Mabilu ploughing back
Benson Ntlemo
HELPING HAND: David Mabilu with some of the children he has 'adopted' from Tshidimbini village showing off their gifts. The businessman has started a charity to help the poor. On Friday he spent R500,000 buying groceries and school uniforms for poor children in Tshidimbini village outside Thohoyandou in Limpopo.

PROPERTY mogul David Mabilu, has just spent another R500,000 on poor kids from his rural village.

On Friday he spent R500,000 buying groceries and school uniforms for poor children in Tshidimbini village outside Thohoyandou in Limpopo.

"This is the same amount of money I spent last year in this area and will spend again over the next few years," Mabilu said.

The tycoon has, through his David Mabilu Foundation, adopted 38 children from poor families at Tshidimbini and treats them like his own.

"I buy them groceries every month, pay for their school fees and uniforms. I have appointed mentors to ensure that their poverty does not affect them adversely," Mabilu said.

"I will take care of them until they finish their tertiary studies."

Friday's ceremony, which was attended by about 500 people, saw Mabilu being praised by local children, chiefs and principals.

The tycoon told the gathering how he was brought up by his sister, Selinah, under difficult conditions after the death of their mother in 1993.

He said he grew up in a four-roomed matchbox house in Soweto, which he shared with his parents, five siblings, three uncles and their wives.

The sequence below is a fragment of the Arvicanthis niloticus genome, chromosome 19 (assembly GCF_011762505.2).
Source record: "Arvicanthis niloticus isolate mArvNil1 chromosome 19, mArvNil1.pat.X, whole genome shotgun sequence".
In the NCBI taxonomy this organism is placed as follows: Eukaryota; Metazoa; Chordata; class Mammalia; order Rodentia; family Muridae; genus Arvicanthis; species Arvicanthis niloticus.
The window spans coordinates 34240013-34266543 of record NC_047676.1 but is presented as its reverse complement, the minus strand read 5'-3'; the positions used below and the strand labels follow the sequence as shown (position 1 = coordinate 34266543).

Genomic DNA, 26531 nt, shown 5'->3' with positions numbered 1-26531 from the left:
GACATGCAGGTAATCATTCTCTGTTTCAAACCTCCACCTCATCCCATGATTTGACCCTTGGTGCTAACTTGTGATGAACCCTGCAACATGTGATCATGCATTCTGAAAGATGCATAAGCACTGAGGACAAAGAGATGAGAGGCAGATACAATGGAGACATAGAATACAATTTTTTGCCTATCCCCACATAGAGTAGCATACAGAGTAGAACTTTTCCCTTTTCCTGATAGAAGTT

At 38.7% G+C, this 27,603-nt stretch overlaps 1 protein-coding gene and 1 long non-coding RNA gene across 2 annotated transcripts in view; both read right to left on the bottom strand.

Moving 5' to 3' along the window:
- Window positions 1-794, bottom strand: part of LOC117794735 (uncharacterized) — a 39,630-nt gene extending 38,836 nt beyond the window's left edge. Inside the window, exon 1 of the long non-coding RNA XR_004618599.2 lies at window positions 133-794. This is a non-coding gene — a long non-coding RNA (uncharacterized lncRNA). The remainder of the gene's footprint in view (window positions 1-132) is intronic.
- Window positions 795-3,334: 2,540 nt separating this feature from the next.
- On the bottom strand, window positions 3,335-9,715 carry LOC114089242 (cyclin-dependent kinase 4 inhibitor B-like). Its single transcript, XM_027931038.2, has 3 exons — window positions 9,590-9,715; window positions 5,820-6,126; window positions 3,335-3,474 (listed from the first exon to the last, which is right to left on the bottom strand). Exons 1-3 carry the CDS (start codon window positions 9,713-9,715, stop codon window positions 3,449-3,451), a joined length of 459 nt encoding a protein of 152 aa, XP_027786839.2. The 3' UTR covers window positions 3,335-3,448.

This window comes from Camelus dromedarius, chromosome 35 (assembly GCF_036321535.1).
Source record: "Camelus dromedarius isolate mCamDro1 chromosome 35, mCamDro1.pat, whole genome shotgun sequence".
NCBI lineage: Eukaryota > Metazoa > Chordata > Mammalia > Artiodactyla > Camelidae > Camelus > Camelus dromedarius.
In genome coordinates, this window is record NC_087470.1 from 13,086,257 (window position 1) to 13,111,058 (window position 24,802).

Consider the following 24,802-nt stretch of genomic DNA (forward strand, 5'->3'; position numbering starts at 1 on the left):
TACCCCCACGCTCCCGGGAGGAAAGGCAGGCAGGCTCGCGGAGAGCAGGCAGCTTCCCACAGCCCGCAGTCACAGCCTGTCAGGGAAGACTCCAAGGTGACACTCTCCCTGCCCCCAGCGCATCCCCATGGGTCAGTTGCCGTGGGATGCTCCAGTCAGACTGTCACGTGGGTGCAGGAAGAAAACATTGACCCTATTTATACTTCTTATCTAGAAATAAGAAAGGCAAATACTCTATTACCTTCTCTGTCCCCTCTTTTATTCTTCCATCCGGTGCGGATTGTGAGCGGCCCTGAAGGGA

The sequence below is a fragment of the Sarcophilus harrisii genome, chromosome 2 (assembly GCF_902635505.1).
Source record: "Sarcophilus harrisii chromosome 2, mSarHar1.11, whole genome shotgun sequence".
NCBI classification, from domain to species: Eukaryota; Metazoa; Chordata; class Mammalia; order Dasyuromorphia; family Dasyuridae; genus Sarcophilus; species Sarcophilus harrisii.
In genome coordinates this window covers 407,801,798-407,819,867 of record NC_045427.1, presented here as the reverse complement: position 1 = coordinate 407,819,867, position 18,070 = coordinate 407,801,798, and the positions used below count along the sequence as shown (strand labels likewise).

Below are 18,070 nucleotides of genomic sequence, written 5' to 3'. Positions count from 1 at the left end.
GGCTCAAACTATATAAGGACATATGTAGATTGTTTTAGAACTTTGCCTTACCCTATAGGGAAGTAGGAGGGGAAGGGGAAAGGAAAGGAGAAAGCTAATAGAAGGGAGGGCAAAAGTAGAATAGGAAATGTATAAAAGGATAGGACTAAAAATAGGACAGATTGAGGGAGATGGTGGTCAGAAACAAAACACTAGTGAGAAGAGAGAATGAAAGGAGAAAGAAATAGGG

His family was excited when his mother was later employed as a cleaner at the Jeppe Post Office in Johannesburg, but this happiness was short-lived when she died a few months after her employment.

He said he had to do part-time jobs to supplement the family income.

Mabilu said since entering into business he had seen extreme poverty first-hand. In many instances he said he had extended a helping hand to homeless people asking for shelter.

He has also donated many houses, mainly in Limpopo and Gauteng, the latest being a donation of 20 houses to families affected by a tornado that hit in Duduza on the Gauteng's East Rand.

On Friday, he described his own background to show the children that everything is possible in life. He said though his parents loved education, they could not afford to give him any money for food at school.

"I sold apples in Kliptown (Soweto) at a young age so I could earn some money to use at school."

He said he also worked as a kitchen boy in Bedfordview, east of Joburg, making tea, beds and doing gardening for a white couple during school holidays.

He said he also sold ice cream to get money for his schooling.

That was before he came to Tshidimbini to complete high school after his parents realised that he was dabbling in politics. His involvement was affecting his education. He moved from Soweto after passing his Standard 8 (Grade 10) and completed his matric at Tshidimbini High in Venda.

Mabilu urged the youth not to use poverty as an excuse to drop out of school.

Local principal Aaron Mammburu said: "With a man who is the friend of the poor, we as teachers must complement his work by working hard for the realisation of his dreams to develop poor kids into important members of the community in future".